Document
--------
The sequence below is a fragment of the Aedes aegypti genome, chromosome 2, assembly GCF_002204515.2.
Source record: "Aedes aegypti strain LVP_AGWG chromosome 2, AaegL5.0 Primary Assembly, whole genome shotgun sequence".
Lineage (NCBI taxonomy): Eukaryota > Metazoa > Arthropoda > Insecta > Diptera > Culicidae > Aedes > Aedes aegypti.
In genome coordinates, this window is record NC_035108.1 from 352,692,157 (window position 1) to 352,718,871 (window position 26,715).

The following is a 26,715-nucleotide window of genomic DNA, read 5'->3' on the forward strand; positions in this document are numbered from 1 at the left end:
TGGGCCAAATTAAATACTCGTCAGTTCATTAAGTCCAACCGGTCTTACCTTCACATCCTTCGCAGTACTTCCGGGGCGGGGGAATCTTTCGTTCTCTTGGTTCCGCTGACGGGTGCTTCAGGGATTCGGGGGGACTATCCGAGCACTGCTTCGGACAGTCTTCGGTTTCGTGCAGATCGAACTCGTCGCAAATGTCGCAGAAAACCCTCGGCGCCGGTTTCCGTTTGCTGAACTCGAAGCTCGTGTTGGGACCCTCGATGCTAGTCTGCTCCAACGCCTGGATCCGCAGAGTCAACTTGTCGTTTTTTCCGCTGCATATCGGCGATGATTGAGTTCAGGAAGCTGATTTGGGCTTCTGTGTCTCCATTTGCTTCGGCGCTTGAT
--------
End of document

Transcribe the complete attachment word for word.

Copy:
The sequence below is a fragment of the Aedes aegypti genome, chromosome 2, assembly GCF_002204515.2.
Source record: "Aedes aegypti strain LVP_AGWG chromosome 2, AaegL5.0 Primary Assembly, whole genome shotgun sequence".
Lineage (NCBI taxonomy): Eukaryota > Metazoa > Arthropoda > Insecta > Diptera > Culicidae > Aedes > Aedes aegypti.
In genome coordinates, this window is record NC_035108.1 from 352,692,157 (window position 1) to 352,718,871 (window position 26,715).

The following is a 26,715-nucleotide window of genomic DNA, read 5'->3' on the forward strand; positions in this document are numbered from 1 at the left end:
TGGGCCAAATTAAATACTCGTCAGTTCATTAAGTCCAACCGGTCTTACCTTCACATCCTTCGCAGTACTTCCGGGGCGGGGGAATCTTTCGTTCTCTTGGTTCCGCTGACGGGTGCTTCAGGGATTCGGGGGGACTATCCGAGCACTGCTTCGGACAGTCTTCGGTTTCGTGCAGATCGAACTCGTCGCAAATGTCGCAGAAAACCCTCGGCGCCGGTTTCCGTTTGCTGAACTCGAAGCTCGTGTTGGGACCCTCGATGCTAGTCTGCTCCAACGCCTGGATCCGCAGAGTCAACTTGTCGTTTTTTCCGCTGCATATCGGCGATGATTGAGTTCAGGAAGCTGATTTGGGCTTCTGTGTCTCCATTTGCTTCGGCGCTTGAT